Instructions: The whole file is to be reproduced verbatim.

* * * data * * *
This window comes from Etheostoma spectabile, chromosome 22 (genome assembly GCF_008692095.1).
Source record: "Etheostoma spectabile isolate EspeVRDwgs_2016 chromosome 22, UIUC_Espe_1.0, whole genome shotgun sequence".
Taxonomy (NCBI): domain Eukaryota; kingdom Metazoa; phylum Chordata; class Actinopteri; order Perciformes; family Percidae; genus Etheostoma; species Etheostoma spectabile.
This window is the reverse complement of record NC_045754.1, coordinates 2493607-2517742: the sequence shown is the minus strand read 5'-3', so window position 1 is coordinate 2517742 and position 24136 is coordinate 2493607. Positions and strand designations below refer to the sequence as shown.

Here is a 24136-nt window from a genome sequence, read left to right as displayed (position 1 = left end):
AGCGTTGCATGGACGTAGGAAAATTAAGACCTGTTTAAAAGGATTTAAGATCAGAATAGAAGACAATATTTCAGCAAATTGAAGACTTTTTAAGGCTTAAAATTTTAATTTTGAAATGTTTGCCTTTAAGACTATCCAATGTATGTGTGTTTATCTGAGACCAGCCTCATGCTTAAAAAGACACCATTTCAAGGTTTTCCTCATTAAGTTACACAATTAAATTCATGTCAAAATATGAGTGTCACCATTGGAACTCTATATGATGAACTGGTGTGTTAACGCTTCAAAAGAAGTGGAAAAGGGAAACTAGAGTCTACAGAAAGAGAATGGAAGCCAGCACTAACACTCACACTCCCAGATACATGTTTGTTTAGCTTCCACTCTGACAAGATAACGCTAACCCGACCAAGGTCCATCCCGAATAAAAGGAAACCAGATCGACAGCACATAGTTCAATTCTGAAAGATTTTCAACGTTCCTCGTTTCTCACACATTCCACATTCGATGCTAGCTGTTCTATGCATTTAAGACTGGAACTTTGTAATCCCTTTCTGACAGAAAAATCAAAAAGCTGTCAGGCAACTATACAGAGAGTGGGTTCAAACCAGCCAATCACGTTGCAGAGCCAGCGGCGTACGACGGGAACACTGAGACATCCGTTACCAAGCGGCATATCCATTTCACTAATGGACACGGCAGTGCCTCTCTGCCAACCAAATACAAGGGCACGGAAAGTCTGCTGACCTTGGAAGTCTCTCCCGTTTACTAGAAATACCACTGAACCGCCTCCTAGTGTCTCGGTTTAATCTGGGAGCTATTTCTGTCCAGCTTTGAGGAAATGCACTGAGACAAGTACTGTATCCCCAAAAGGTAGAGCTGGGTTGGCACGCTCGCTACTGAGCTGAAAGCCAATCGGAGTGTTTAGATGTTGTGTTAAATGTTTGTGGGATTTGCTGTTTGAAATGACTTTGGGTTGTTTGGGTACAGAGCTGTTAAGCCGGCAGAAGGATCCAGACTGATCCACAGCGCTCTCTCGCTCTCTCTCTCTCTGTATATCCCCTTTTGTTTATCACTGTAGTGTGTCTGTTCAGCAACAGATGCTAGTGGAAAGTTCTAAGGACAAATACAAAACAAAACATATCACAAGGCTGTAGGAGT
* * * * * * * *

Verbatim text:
This window comes from Etheostoma spectabile, chromosome 22 (genome assembly GCF_008692095.1).
Source record: "Etheostoma spectabile isolate EspeVRDwgs_2016 chromosome 22, UIUC_Espe_1.0, whole genome shotgun sequence".
Taxonomy (NCBI): domain Eukaryota; kingdom Metazoa; phylum Chordata; class Actinopteri; order Perciformes; family Percidae; genus Etheostoma; species Etheostoma spectabile.
This window is the reverse complement of record NC_045754.1, coordinates 2493607-2517742: the sequence shown is the minus strand read 5'-3', so window position 1 is coordinate 2517742 and position 24136 is coordinate 2493607. Positions and strand designations below refer to the sequence as shown.

Here is a 24136-nt window from a genome sequence, read left to right as displayed (position 1 = left end):
AGCGTTGCATGGACGTAGGAAAATTAAGACCTGTTTAAAAGGATTTAAGATCAGAATAGAAGACAATATTTCAGCAAATTGAAGACTTTTTAAGGCTTAAAATTTTAATTTTGAAATGTTTGCCTTTAAGACTATCCAATGTATGTGTGTTTATCTGAGACCAGCCTCATGCTTAAAAAGACACCATTTCAAGGTTTTCCTCATTAAGTTACACAATTAAATTCATGTCAAAATATGAGTGTCACCATTGGAACTCTATATGATGAACTGGTGTGTTAACGCTTCAAAAGAAGTGGAAAAGGGAAACTAGAGTCTACAGAAAGAGAATGGAAGCCAGCACTAACACTCACACTCCCAGATACATGTTTGTTTAGCTTCCACTCTGACAAGATAACGCTAACCCGACCAAGGTCCATCCCGAATAAAAGGAAACCAGATCGACAGCACATAGTTCAATTCTGAAAGATTTTCAACGTTCCTCGTTTCTCACACATTCCACATTCGATGCTAGCTGTTCTATGCATTTAAGACTGGAACTTTGTAATCCCTTTCTGACAGAAAAATCAAAAAGCTGTCAGGCAACTATACAGAGAGTGGGTTCAAACCAGCCAATCACGTTGCAGAGCCAGCGGCGTACGACGGGAACACTGAGACATCCGTTACCAAGCGGCATATCCATTTCACTAATGGACACGGCAGTGCCTCTCTGCCAACCAAATACAAGGGCACGGAAAGTCTGCTGACCTTGGAAGTCTCTCCCGTTTACTAGAAATACCACTGAACCGCCTCCTAGTGTCTCGGTTTAATCTGGGAGCTATTTCTGTCCAGCTTTGAGGAAATGCACTGAGACAAGTACTGTATCCCCAAAAGGTAGAGCTGGGTTGGCACGCTCGCTACTGAGCTGAAAGCCAATCGGAGTGTTTAGATGTTGTGTTAAATGTTTGTGGGATTTGCTGTTTGAAATGACTTTGGGTTGTTTGGGTACAGAGCTGTTAAGCCGGCAGAAGGATCCAGACTGATCCACAGCGCTCTCTCGCTCTCTCTCTCTCTGTATATCCCCTTTTGTTTATCACTGTAGTGTGTCTGTTCAGCAACAGATGCTAGTGGAAAGTTCTAAGGACAAATACAAAACAAAACATATCACAAGGCTGTAGGAGT